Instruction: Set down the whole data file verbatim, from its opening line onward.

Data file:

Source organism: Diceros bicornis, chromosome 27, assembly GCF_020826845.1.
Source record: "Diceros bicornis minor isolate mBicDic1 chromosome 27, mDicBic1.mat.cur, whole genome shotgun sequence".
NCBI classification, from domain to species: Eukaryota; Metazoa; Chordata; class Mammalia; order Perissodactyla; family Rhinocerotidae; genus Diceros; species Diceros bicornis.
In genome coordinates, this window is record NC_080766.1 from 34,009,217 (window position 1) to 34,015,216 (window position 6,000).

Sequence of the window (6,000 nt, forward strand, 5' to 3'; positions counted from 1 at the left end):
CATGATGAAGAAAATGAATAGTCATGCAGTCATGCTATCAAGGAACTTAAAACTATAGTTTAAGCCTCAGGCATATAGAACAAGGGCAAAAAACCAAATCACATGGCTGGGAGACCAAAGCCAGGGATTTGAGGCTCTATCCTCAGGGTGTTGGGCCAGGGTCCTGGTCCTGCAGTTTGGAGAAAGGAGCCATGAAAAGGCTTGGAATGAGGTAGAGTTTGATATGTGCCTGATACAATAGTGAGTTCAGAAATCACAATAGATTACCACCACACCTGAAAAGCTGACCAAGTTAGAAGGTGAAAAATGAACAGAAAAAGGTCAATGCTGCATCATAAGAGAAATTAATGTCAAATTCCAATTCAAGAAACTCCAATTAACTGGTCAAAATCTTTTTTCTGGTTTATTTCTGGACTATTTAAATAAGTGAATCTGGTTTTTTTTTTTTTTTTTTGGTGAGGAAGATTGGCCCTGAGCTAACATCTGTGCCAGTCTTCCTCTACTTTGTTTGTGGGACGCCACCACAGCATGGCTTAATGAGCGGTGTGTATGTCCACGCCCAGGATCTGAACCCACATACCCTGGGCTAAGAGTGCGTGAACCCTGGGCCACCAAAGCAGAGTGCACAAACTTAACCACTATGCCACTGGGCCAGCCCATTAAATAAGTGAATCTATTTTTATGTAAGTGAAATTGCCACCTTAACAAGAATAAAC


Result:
Source organism: Diceros bicornis, chromosome 27, assembly GCF_020826845.1.
Source record: "Diceros bicornis minor isolate mBicDic1 chromosome 27, mDicBic1.mat.cur, whole genome shotgun sequence".
NCBI classification, from domain to species: Eukaryota; Metazoa; Chordata; class Mammalia; order Perissodactyla; family Rhinocerotidae; genus Diceros; species Diceros bicornis.
In genome coordinates, this window is record NC_080766.1 from 34,009,217 (window position 1) to 34,015,216 (window position 6,000).

Sequence of the window (6,000 nt, forward strand, 5' to 3'; positions counted from 1 at the left end):
CATGATGAAGAAAATGAATAGTCATGCAGTCATGCTATCAAGGAACTTAAAACTATAGTTTAAGCCTCAGGCATATAGAACAAGGGCAAAAAACCAAATCACATGGCTGGGAGACCAAAGCCAGGGATTTGAGGCTCTATCCTCAGGGTGTTGGGCCAGGGTCCTGGTCCTGCAGTTTGGAGAAAGGAGCCATGAAAAGGCTTGGAATGAGGTAGAGTTTGATATGTGCCTGATACAATAGTGAGTTCAGAAATCACAATAGATTACCACCACACCTGAAAAGCTGACCAAGTTAGAAGGTGAAAAATGAACAGAAAAAGGTCAATGCTGCATCATAAGAGAAATTAATGTCAAATTCCAATTCAAGAAACTCCAATTAACTGGTCAAAATCTTTTTTCTGGTTTATTTCTGGACTATTTAAATAAGTGAATCTGGTTTTTTTTTTTTTTTTTTGGTGAGGAAGATTGGCCCTGAGCTAACATCTGTGCCAGTCTTCCTCTACTTTGTTTGTGGGACGCCACCACAGCATGGCTTAATGAGCGGTGTGTATGTCCACGCCCAGGATCTGAACCCACATACCCTGGGCTAAGAGTGCGTGAACCCTGGGCCACCAAAGCAGAGTGCACAAACTTAACCACTATGCCACTGGGCCAGCCCATTAAATAAGTGAATCTATTTTTATGTAAGTGAAATTGCCACCTTAACAAGAATAAAC